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Published December 2010 | Accepted Version
Journal Article Open

The luminosity function of the hot and cold Kuiper belt populations


We have performed an ecliptic survey of the Kuiper belt, with an areal coverage of 8.9 square degrees to a 50% limiting magnitude of r'_(Sloan) = 24.7, and have detected 88 Kuiper belt objects, roughly half of which received follow-up 1–2 months after detection. Using this survey data alone, we have measured the luminosity function of the Kuiper belt, thus avoiding any biases that might come from the inclusion of other observations. We have found that the Cold population defined as having inclinations less than 5° has a luminosity function slope α_(Cold) = 0.82 ± 0.23, and is different from the Hot population, which has inclinations greater than 5° and a luminosity function slope α_(Hot) = 0.35 ± 0.21. As well, we have found that those objects closer than 38 AU have virtually the same luminosity function slope as the Hot population. This result, along with similar findings of past surveys demonstrates that the dynamically Cold Kuiper belt objects likely have a steep size distribution, and are unique from all of the excited populations which have much shallower distributions. This suggests that the dynamically excited population underwent a different accretion history and achieved a more evolved state of accretion than the Cold population. As well, we discuss the similarities of the Cold and Hot populations with the size distributions of other planetesimal populations. We find that while the Jupiter family comets and the scattered disk exhibit similar size distributions, a power-law extrapolation to small sizes for the scattered disk cannot account for the observed influx of comets. As well, we have found that the Jupiter Trojan and Hot populations cannot have originated from the same parent population, a result that is difficult to reconcile with scattering models similar to the NICE model. We conclude that the similarity between the size distributions of the Cold population and the Jupiter Trojan population is a striking coincidence.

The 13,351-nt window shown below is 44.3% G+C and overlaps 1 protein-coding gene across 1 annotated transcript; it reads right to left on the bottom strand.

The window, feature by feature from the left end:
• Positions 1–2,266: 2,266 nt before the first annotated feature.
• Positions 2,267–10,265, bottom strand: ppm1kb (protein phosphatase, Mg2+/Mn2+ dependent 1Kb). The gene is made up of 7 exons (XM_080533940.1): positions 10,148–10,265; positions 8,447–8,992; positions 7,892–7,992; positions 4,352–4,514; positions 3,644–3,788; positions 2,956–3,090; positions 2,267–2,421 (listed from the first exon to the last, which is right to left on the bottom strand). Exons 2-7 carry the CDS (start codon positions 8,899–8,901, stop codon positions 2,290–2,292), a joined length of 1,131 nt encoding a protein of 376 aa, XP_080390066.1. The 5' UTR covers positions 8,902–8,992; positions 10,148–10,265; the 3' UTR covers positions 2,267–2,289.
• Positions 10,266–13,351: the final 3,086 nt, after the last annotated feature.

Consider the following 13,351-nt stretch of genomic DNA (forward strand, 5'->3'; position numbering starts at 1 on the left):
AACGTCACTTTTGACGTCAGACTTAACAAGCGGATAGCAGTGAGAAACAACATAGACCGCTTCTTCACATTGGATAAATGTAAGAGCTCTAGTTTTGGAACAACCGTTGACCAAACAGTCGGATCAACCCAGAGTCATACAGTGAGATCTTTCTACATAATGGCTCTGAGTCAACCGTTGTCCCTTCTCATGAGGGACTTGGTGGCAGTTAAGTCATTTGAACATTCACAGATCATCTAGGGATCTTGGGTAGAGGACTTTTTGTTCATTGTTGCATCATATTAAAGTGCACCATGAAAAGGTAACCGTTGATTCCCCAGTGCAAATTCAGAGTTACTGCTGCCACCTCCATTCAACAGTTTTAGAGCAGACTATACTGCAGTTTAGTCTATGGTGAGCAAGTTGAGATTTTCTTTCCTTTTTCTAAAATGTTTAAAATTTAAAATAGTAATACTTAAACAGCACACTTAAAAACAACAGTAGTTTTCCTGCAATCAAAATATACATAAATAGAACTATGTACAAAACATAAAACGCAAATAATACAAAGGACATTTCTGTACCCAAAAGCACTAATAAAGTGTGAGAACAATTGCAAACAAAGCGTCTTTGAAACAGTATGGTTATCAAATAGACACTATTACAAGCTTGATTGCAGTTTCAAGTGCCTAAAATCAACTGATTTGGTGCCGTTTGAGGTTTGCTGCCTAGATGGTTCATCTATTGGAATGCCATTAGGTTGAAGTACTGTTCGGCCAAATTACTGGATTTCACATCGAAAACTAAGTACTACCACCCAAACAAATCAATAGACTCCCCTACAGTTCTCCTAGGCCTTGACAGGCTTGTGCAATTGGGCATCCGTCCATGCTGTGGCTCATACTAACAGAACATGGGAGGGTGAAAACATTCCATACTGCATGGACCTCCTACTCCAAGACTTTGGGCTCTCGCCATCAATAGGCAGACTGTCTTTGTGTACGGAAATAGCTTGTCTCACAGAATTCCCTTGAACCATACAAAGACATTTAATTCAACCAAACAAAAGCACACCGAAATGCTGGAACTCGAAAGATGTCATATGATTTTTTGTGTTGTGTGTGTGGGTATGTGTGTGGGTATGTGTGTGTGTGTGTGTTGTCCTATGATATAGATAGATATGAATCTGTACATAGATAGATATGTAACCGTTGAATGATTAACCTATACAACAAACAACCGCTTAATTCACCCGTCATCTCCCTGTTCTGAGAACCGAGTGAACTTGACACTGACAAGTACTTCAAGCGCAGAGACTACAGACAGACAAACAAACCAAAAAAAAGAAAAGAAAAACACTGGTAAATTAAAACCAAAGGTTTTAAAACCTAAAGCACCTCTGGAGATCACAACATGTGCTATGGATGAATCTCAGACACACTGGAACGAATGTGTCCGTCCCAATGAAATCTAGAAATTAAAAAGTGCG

Additional Information

© 2010 Elsevier Inc. Received 4 May 2010; revised 12 July 2010; accepted 2 August 2010. Available online 12 August 2010. Based in part on data collected at Subaru telescope, which is operated by the National Astronomical Observatory of Japan. Some of the data presented herein were obtained at the W.M. Keck Observatory, which is operated as a scientific partnership among the California Institute of Technology, the University of California, and the National Aeronautics and Space Administration. This research used the facilities of the Canadian Astronomy Data Centre operated by the National Research Council of Canada with the support of the Canadian Space Agency. The research upon which this paper is based was supported by National Aeronautic and Space Administration (NASA) Grant No. NASA.000261.

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